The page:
Watremark_DSC_5311Watremark_DSC_5252Watremark_DSC_5317Watremark_DSC_5273While the festival is small (having only opened in 2006), this family owned operations packs a colourful punch! When you take note of the scenic views, the lack of border delays, the easy drive to Vancouver and even easier proximity to the Harrison Hot Springs Resort, the Tulips of the Valley festival was just the short reprieve from reality that we both needed. 

A garden getaway in our own backyard.



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Just a Little Reminder


One Month 'Till Spring!With one month to go until spring we’ve already started planning this summers garden. Seeds have been cluttering my desk for weeks, begging to get started. Well today’s the day! I’ve been pulling muffin trays and assorted plastic containers out of the recycling throughout the winter, so we have more than enough containers to start these seeds off right. With the kids home from school on a Pro-D day we’re going to spend the afternoon  filling those containers with seed starter soil while we sow the first seeds of this years garden.

With spring just around the corner, we’ll be dreaming of tomatoes and leafy greens.

What are you planning on growing in this years garden?


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Winter Photo Sessions: High Heels & Sunshine



Watremark_DSC_9201I had the opportunity to work with a gorgeous, bright and energetic friend recently on a collection of photographs for her portfolio. Weather in the Lower Mainland can be a little hit or miss in the winter, but undaunted by Mother Nature’s finest we waited out the rain, and sure enough a beautiful sunny day followed close behind. Watremark_JZ MosaicI think you can agree, it was worth the wait.Watremark_DSC_9316


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All the Bling Bling of the Season


I’ve been taking down my Christmas lights this week. While I like to make the house sparkle through Christmas, there’s something quite wonderful about this late winter clean up. Subtle changes are evident in the garden as I strip away the layers of lights. The slight change in the soil, the emergence of some of the early season growers breaking soil.  Whispered promises of what’s to come.

It’s been a multi day process.

I can only imagine how long it takes them to take down all those lights at VanDusen Gardens. With over 1 million lights to detangle. Phewph, they best be serving up the hot chocolate for those dedicated volunteers.

Watremark_Make a WishSo as the magic is packed up for the season, here’s one last look at the always delightful Festival of Lights.


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Yesterday, Today & Tomorrow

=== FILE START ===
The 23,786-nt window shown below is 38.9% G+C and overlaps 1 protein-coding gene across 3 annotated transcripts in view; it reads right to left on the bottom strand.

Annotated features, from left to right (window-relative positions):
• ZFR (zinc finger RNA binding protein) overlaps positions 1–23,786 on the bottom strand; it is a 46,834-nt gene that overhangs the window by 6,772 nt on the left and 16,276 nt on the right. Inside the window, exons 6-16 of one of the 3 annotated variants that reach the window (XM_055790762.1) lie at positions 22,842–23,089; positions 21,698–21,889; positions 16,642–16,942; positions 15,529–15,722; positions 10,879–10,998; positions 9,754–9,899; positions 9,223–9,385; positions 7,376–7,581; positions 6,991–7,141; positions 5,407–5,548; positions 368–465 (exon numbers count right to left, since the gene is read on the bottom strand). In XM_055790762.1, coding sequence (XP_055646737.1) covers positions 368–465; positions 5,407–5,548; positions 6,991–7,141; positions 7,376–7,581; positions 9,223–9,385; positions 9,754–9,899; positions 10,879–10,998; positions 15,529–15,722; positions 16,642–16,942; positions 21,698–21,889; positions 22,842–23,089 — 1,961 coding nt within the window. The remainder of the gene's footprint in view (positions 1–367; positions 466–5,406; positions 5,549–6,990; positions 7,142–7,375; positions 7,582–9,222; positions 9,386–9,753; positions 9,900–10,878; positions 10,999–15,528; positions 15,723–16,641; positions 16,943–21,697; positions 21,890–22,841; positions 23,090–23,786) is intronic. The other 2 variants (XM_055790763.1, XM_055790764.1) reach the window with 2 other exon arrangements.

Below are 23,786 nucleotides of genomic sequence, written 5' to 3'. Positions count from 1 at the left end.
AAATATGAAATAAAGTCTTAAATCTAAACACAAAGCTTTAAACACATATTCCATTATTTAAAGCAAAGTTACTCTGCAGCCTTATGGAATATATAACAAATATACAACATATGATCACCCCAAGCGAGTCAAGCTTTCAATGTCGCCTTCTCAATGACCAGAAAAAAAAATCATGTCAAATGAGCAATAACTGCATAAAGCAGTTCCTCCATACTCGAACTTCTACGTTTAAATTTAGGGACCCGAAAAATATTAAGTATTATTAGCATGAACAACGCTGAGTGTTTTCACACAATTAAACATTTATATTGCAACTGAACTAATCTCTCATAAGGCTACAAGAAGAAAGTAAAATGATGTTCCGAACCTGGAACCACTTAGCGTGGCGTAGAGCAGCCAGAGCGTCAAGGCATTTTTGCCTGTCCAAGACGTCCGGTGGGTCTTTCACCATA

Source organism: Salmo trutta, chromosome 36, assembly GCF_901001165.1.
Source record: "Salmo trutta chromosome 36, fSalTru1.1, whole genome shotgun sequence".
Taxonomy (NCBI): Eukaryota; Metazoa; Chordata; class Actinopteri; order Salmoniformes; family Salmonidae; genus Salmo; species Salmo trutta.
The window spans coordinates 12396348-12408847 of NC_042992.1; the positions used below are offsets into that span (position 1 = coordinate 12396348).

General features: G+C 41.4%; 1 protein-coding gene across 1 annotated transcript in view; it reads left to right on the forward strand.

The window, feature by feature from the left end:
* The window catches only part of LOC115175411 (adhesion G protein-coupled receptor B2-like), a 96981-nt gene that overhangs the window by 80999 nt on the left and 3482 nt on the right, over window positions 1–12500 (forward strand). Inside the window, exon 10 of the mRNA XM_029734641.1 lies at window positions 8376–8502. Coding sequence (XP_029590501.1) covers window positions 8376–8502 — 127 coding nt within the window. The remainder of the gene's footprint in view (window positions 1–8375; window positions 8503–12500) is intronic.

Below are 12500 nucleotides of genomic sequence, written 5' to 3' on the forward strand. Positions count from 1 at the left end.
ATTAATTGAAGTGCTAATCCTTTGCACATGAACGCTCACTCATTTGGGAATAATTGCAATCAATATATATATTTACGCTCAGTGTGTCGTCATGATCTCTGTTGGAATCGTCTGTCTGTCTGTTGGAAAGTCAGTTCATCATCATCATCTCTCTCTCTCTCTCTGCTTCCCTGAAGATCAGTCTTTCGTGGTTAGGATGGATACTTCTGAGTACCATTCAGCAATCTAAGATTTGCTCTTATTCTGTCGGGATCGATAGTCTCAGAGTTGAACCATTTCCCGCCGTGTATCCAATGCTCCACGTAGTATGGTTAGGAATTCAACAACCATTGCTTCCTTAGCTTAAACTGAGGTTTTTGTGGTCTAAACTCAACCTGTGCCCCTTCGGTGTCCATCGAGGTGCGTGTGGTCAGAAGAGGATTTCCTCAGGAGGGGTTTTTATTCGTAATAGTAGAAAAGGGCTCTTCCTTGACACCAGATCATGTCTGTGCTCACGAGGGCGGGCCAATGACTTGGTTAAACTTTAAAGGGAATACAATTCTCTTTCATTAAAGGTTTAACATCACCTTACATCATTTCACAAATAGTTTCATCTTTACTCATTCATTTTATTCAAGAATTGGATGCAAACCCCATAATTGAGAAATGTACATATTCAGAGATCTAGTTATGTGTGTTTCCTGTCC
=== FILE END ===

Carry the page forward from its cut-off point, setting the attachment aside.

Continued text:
With the Paris attacks in the news over the last week. I’ve been struggling with mixed feelings. The loss of life during the Charlie Hebdo and market attacks was devastating. Radicals, extremists and fear mongers shattered our fragile sense of security as our airwaves became saturated with paranoia and mistrust.  The Charlie Hebdo attacks came as a body blow to freedom of expression.

Watremark_Watremark_Watremark_Watremark_DSC_8249But even free speech has its limits. As a member of the media, a writer and a freelance photographer I understand how difficult it is to walk this line. But just because we can say it, doesn’t mean we should. I feel that Charlie Hebdo crossed a line in their depictions of the Prophet Mohamed. It was unnecessary, inflammatory and frankly racist. Now during the painful and emotional clean up of a tragedy, they seek to show the terrorists the strength of their pen by publishing yet another depiction of Mohamed on their front cover.

With over 3 million copies flying off the shelves, … sigh. Where do we go from here?

I choose to take comfort in the words of the wise:

“I think both freedom of religion and freedom of expression are both fundamental human rights,” he said, adding that he was talking specifically about the Paris killings.

“Everyone has not only the freedom and the right but the obligation to say what he thinks for the common good … we have the right to have this freedom openly without offending,” he said.

To illustrate his point, he turned to an aide and said: “It is true that you must not react violently, but although we are good friends if (he) says a curse word against my mother, he can expect a punch, it’s normal.”

-Pope Francis


To the writers at Charlie Hebdo I plead, stop this terrible circle of hate. Do not use the faith of many as a sword against the terrorists. Do not allow them to use you in this way. The power of your pen can and should invoke change and understanding. Stop these mean spirited attacks on the Muslim community. For they are not your enemy.

I am not Charlie, but I am human. Let’s stop the hate.

Watremark_DSC_8240Will I purchase a copy of Charlie Hebdo this week?


But I will continue to defend free speech, even when I don’t like it. Every.Single.Time.

I’ll leave you with  the wise words of Rick Mercer and my favorite cartoon penned after the attacks by artist Lucille Clerc.